Stephen, being a Grecian Jew, would have used the Septuagint, thus following that reckoning. This is often the main text cited by Jesus and the apostles elsewhere as well. Despite deviating from the Hebrew Text, the Septuagint was translated by scholars who had suitable information at hand to make a determination at the time of their translation to note what was not yet fully recorded at the time of Moses. The original rendering may have been included as a margin note that does not exist in subsequent copies, or there may be some other reason for the diversion.

No matter what, there is a reliable source for Stephen’s words, and it goes unchallenged as he continues his discourse. As such, it was considered an accepted statement at the time he stood before the council. By using the term “in souls seventy-five,” it certainly allows for the inclusion of those grandsons of Jacob mentioned above in Barnes’ commentary.

The number five is the number of grace. It may be, and this is mere supposition, that the additional five being included in the latter genealogical record is a note of grace that their birth in Egypt, having never even been to the land of Canaan, does not dismiss them from the rights of membership into the family.

Life application: Throughout Scripture, there are issues that are often quite complicated. The easy path is to dismiss such things as scribal errors, later insertions, or outright misstatements. However, that does not necessarily have to be so. We have to consider what is going on in the word from a global perspective. It is true that, at the time of Moses, seventy souls were recorded. But the adoption of Manasseh and Ephraim by Jacob, would bring their sons directly into the immediate family of Jacob, as accepted grandsons.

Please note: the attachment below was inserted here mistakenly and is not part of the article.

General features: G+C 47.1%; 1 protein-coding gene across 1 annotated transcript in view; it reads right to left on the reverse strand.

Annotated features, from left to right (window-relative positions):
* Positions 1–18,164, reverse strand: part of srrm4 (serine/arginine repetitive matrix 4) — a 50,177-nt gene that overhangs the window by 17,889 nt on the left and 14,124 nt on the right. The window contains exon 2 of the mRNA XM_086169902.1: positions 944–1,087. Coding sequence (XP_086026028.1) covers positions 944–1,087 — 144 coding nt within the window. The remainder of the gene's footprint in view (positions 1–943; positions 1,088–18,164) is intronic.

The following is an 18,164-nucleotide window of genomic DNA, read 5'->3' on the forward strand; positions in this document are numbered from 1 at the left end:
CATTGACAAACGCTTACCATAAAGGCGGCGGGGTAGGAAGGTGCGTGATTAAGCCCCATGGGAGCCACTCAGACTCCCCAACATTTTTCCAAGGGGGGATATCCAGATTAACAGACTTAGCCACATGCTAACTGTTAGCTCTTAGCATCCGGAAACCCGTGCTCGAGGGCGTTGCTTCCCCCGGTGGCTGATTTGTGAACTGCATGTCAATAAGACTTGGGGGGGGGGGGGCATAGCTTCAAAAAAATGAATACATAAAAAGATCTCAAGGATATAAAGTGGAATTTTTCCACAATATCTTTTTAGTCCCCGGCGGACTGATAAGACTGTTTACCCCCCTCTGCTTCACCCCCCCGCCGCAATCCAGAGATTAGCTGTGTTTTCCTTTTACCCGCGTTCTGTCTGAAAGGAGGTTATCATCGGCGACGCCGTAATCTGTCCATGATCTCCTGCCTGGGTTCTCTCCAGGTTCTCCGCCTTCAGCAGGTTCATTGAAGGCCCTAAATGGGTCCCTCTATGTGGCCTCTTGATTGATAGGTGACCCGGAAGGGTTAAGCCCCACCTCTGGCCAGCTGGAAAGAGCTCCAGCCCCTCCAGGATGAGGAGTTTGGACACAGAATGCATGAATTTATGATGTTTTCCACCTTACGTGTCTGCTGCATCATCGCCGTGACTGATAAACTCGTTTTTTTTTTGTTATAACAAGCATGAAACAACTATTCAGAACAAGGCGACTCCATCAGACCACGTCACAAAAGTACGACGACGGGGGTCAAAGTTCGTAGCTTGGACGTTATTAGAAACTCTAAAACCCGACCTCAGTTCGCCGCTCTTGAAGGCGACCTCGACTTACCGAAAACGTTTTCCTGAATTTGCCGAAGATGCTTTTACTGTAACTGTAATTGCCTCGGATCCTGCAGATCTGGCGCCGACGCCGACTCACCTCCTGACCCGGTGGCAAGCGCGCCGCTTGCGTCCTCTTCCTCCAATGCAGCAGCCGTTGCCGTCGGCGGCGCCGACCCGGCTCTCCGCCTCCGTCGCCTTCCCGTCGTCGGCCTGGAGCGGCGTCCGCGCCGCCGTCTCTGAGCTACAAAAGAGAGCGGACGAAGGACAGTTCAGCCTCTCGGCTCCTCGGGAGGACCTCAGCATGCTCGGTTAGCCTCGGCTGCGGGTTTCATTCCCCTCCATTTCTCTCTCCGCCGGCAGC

To just jump ahead and call out, “Error!” without checking the details may show a lack of contemplation on our part. Even the clear text is often extremely complicated. How much more when we come to things that are not so clear. In the end, the record of Stephen’s words is in accord with Scripture that precedes the coming of Christ, and what he says goes unchallenged by the highest religious council in Israel. As such, what he says must be considered acceptable – both to that council at the time and to us in our studies today.

Be confident of the word! It is given to us as a story of loving redemption, and it stands as a witness against those who shun it, as well as a witness of faithfulness to those who hold fast to it.

Heavenly Father, the Bible stands as a witness both for and against those who interact with it. Help us to be faithful in our consideration of it. Likewise, help us to cherish it always. May it be a witness for us on the day when we stand before You that we faithfully held to its words. Thank You, O God, for this precious word of life. Amen.